It is always important for your kids that you reach an agreement concerning custody, visitation and support whether you were married or not. Communication is key, even if it requires counseling or mediation.? No matter how messy things get, you need to work together in the best interests of your child.
Rules for child custody and visitation vary from state to state.? The following is a general overview of some things you need to consider.
Most states, including Illinois and Missouri, will order that both legal parents retain custody (joint or shared custody).? This means that both parents have legal rights over the major decisions concerning the child, such as education and medical care.? Physical custody (where the child lives) is usually shared.? The child will spend equal amounts of time with each parent, with one parent being the ?primary physical custodian.?
In some states, like Illinois and Missouri, it is ordered that one parent retain ?primary physical custody? while the other parent is given ?reasonable rights of visitation.?? This means that the parent who isn?t the primary caretaker during the school week is given rights to spend weekends or other time with the child, called visitation.? This would not happen, however, if there is a strong reason to believe that this arrangement would be harmful to the child.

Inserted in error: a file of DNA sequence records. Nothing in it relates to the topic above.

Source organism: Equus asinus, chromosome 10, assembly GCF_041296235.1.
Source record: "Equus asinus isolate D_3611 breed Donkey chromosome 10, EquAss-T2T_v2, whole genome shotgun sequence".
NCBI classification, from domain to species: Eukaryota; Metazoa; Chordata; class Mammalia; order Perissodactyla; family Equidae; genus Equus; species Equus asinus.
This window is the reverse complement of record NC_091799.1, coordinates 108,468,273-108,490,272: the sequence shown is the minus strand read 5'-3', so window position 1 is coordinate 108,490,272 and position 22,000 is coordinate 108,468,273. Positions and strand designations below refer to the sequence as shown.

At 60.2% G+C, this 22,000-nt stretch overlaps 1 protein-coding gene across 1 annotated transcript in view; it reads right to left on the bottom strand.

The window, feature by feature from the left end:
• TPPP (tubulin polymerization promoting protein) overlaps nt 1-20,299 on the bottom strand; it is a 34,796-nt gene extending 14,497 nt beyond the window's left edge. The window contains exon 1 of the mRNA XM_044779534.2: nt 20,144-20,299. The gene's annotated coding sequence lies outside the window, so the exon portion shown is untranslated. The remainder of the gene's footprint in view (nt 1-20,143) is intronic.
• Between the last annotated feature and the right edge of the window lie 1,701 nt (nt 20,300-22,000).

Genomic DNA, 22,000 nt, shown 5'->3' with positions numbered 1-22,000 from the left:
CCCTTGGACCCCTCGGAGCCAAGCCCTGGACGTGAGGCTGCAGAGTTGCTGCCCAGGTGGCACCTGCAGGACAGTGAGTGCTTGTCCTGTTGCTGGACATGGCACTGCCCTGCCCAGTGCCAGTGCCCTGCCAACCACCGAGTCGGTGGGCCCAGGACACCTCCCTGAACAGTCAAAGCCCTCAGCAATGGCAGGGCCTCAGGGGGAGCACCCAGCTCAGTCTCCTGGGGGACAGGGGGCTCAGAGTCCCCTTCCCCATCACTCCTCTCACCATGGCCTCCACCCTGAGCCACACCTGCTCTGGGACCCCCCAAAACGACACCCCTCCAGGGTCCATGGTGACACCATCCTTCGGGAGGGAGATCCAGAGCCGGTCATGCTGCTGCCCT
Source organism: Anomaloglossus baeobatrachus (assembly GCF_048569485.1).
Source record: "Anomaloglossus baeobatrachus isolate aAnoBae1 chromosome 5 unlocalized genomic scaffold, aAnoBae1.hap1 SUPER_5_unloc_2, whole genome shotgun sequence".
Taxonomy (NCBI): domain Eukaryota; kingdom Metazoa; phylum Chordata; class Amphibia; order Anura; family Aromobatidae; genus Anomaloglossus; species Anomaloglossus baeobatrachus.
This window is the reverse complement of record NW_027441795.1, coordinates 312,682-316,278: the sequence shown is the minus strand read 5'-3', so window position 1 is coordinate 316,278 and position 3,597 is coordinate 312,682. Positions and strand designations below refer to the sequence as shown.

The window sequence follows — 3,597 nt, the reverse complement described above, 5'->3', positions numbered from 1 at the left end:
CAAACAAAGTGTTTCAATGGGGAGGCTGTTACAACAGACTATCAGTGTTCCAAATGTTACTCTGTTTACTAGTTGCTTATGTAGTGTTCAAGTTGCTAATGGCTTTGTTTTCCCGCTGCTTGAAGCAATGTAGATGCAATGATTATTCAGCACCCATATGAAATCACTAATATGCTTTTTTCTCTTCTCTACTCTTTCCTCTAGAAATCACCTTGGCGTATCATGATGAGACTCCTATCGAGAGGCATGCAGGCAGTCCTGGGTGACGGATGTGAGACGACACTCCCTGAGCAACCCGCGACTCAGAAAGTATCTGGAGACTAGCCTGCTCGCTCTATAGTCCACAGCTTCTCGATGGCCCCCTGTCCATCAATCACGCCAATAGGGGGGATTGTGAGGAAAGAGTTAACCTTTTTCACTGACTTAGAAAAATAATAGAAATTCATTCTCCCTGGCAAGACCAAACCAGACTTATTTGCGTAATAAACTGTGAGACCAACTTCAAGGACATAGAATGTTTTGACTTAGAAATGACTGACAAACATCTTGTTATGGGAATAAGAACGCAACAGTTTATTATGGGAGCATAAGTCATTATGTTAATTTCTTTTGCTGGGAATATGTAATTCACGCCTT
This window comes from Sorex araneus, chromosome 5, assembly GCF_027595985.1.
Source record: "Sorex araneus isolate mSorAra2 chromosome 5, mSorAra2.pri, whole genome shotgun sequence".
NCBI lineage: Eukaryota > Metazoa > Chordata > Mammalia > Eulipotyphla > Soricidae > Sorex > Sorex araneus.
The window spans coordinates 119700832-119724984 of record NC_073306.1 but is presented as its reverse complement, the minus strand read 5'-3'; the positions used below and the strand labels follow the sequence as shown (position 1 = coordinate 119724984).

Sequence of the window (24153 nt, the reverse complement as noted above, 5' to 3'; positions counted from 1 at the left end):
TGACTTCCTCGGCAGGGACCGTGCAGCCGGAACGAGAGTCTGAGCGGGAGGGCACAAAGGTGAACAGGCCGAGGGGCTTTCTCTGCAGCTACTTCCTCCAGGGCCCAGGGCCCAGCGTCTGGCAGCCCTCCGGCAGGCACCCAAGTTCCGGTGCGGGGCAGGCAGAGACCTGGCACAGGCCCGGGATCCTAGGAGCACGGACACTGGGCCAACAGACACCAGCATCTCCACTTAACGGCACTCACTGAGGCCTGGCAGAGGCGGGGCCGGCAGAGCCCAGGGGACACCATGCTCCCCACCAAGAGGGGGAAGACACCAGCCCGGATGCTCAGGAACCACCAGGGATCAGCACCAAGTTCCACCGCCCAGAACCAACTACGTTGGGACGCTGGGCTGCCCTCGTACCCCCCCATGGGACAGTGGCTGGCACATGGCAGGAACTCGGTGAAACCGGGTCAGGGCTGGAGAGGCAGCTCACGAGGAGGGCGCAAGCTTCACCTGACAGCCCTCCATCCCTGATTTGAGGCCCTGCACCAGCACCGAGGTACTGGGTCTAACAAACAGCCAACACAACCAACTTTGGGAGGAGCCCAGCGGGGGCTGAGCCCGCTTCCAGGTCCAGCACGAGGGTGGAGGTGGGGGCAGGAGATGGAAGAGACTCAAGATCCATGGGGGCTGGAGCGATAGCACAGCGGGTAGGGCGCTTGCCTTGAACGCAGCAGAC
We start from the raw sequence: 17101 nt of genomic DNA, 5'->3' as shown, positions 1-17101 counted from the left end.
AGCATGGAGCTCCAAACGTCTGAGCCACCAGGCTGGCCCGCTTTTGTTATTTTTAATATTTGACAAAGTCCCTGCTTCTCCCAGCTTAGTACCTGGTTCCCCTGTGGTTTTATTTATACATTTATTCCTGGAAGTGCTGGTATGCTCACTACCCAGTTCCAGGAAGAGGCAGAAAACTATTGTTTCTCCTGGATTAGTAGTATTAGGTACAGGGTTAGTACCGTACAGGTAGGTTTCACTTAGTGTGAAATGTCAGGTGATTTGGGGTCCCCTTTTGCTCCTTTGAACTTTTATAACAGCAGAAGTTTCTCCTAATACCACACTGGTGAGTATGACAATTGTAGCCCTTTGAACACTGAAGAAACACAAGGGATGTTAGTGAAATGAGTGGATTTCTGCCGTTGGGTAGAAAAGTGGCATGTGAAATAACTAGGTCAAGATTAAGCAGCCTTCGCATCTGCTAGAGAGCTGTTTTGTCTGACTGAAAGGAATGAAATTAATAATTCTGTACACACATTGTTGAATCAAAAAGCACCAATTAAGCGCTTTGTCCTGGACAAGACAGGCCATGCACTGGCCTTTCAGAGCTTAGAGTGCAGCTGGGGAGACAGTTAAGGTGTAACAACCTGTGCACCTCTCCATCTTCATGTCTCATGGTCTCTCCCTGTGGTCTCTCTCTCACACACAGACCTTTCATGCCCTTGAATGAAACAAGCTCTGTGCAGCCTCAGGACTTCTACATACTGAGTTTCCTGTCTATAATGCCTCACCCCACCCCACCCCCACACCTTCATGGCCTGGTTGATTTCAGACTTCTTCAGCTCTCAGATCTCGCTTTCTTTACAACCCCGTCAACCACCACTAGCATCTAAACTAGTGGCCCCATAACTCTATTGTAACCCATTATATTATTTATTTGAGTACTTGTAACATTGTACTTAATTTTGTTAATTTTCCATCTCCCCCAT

Both legal parents, married or not, are required in every state to provide their child with financial support. Parents are required to pay until the child turns 18.? If the child is 18 and still in high school, the noncustodial parent is required to keep paying until the child graduates high school or turns 19, whichever comes first.
If one parent is supporting the bulk of the cost of taking care of the child, a family law court will order the noncustodial parent to pay child support.? The amount of support will depend on the income of the parents.? It also takes into account housing costs, health care, dental bills, clothing, and school costs.? If support isn?t paid on a voluntary basis, the custodial parent can obtain a court order setting the amount the noncustodial parent must pay.? If the noncustodial parent has the ability to pay, but does not do so, the district attorney can prosecute that parent for non-payment.
Unmarried couples can make their own agreements covering child support, custody and visitation.? They could do this on their own, but it is highly advisable to have a family law advocate go over the agreement with both parties to make sure everything is in order.?? You may also want to have your agreement witnessed and notarized.
You should approach your agreement with flexibility and openness.? Keep in mind that no agreement is permanently binding, even one ordered by a judge.? Circumstances are likely to change for one or both parties and it may become necessary to modify the agreement in the future.